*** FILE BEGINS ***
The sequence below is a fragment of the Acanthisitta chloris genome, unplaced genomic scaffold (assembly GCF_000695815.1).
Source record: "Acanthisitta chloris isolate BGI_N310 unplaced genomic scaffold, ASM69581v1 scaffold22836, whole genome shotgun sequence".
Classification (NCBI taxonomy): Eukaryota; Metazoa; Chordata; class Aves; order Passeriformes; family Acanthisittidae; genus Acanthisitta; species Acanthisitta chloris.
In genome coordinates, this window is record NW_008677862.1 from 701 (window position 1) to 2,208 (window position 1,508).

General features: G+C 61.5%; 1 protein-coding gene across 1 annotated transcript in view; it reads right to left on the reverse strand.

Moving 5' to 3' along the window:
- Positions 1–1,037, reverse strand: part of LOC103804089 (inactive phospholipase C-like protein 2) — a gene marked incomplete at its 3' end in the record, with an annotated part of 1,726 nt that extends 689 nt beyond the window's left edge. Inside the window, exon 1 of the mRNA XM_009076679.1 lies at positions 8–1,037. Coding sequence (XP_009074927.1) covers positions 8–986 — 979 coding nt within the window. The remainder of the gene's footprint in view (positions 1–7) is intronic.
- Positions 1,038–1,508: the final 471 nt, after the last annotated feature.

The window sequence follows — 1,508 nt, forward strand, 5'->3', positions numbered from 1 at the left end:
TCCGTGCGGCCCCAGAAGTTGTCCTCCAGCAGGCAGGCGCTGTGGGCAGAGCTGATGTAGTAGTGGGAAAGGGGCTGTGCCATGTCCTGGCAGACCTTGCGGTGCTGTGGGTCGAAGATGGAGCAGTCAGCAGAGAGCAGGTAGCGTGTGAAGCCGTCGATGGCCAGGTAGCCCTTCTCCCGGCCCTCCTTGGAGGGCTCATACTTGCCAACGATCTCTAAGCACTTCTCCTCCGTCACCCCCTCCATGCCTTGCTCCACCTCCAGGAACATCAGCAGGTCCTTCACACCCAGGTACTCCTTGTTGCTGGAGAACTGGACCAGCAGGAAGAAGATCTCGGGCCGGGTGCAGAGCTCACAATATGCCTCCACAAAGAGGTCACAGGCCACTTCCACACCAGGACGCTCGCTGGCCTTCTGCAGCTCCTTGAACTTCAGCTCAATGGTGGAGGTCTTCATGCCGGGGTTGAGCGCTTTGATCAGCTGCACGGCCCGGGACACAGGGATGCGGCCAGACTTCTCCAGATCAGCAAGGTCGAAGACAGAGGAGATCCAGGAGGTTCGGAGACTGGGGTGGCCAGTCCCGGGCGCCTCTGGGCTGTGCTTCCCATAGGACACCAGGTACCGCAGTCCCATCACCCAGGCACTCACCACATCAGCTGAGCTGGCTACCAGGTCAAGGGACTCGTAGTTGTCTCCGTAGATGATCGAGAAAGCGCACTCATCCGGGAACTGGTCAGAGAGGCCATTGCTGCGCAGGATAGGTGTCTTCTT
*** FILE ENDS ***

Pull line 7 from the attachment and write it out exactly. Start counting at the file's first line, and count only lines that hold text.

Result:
- Positions 1–1,037, reverse strand: part of LOC103804089 (inactive phospholipase C-like protein 2) — a gene marked incomplete at its 3' end in the record, with an annotated part of 1,726 nt that extends 689 nt beyond the window's left edge. Inside the window, exon 1 of the mRNA XM_009076679.1 lies at positions 8–1,037. Coding sequence (XP_009074927.1) covers positions 8–986 — 979 coding nt within the window. The remainder of the gene's footprint in view (positions 1–7) is intronic.